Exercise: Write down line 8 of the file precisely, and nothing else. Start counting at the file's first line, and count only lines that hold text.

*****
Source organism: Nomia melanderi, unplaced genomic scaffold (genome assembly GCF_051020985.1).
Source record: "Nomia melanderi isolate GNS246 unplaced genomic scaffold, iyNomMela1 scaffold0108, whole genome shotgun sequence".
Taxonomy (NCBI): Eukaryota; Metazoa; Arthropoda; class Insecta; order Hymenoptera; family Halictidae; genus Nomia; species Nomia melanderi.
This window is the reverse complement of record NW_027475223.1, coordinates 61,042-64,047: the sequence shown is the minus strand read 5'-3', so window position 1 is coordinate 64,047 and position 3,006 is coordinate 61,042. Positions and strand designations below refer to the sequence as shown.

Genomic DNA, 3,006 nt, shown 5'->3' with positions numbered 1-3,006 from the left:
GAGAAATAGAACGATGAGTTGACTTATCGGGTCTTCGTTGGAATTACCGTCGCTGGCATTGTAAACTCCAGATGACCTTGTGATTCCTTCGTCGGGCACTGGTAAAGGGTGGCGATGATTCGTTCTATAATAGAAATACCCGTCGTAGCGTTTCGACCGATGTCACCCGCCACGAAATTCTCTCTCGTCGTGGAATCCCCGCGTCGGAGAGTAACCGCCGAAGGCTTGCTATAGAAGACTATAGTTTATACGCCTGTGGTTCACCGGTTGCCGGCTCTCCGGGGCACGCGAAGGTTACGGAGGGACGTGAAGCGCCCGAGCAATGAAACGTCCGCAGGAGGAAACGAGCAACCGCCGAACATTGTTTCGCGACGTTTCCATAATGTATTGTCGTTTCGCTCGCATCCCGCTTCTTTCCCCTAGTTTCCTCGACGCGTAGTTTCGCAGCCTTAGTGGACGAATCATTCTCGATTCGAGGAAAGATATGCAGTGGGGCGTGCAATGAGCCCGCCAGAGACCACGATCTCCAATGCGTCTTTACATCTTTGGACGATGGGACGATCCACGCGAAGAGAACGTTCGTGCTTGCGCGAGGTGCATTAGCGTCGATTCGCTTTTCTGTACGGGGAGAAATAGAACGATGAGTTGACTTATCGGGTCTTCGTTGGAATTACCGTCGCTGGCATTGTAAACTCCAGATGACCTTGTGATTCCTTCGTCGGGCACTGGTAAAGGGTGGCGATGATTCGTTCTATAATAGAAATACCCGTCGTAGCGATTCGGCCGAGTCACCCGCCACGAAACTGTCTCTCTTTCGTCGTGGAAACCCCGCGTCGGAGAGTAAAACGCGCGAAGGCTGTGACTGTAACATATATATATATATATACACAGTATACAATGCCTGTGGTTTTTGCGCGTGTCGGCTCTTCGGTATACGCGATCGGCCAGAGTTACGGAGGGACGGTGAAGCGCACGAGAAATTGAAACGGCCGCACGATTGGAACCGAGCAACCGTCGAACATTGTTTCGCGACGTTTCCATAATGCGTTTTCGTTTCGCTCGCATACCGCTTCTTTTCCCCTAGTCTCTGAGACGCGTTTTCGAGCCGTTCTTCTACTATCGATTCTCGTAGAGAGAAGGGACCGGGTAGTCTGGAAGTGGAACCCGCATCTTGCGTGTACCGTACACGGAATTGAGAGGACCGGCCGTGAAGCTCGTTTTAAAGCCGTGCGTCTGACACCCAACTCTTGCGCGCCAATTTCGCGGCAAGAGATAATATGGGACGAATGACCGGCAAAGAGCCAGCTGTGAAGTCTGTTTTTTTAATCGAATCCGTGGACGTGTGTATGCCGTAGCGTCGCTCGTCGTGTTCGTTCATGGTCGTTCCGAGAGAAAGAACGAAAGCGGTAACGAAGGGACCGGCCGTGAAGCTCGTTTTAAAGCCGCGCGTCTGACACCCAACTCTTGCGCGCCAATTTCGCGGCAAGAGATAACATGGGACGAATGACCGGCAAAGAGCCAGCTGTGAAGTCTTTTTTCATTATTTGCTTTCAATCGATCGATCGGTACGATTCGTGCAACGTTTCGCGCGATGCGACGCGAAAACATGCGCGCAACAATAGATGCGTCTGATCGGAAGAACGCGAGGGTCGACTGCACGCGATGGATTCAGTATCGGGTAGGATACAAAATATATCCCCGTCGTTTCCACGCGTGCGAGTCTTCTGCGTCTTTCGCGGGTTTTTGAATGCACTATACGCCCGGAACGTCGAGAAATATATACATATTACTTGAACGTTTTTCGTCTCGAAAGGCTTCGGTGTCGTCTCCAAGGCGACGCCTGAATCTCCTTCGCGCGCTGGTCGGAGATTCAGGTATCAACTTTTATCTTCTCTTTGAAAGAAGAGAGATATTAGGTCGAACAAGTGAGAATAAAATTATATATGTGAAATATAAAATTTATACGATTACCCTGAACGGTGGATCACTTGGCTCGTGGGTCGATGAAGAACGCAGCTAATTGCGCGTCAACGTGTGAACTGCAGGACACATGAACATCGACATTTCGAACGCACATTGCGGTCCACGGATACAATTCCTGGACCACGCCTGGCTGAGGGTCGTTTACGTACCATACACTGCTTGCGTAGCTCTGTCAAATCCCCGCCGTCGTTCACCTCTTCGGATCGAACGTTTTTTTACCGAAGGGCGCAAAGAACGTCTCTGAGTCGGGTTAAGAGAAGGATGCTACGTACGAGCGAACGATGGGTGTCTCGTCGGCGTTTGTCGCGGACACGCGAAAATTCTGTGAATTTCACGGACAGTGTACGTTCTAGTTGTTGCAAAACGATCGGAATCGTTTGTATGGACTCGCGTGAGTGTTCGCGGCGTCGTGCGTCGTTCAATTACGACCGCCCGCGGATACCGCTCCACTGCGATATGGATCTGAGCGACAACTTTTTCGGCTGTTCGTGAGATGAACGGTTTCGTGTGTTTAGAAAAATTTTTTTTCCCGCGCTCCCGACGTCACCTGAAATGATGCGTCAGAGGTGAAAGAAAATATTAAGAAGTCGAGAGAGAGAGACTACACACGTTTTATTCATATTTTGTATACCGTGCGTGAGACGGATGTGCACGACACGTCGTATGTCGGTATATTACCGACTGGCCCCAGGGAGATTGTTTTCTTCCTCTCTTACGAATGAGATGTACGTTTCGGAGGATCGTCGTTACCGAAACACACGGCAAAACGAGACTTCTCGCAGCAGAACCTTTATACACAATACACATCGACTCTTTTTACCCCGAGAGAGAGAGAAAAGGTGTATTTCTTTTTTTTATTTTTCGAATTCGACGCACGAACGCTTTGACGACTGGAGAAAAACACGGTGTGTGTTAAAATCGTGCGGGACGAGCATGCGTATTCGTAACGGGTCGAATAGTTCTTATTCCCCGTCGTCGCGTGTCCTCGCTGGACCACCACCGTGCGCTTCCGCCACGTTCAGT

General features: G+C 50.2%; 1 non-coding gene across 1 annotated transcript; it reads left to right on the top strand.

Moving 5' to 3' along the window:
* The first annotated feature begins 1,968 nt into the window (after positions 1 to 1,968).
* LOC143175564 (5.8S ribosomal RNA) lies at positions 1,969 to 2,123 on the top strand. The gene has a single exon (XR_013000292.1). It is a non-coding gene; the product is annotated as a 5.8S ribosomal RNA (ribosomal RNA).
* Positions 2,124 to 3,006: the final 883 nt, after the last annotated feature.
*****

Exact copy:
Moving 5' to 3' along the window: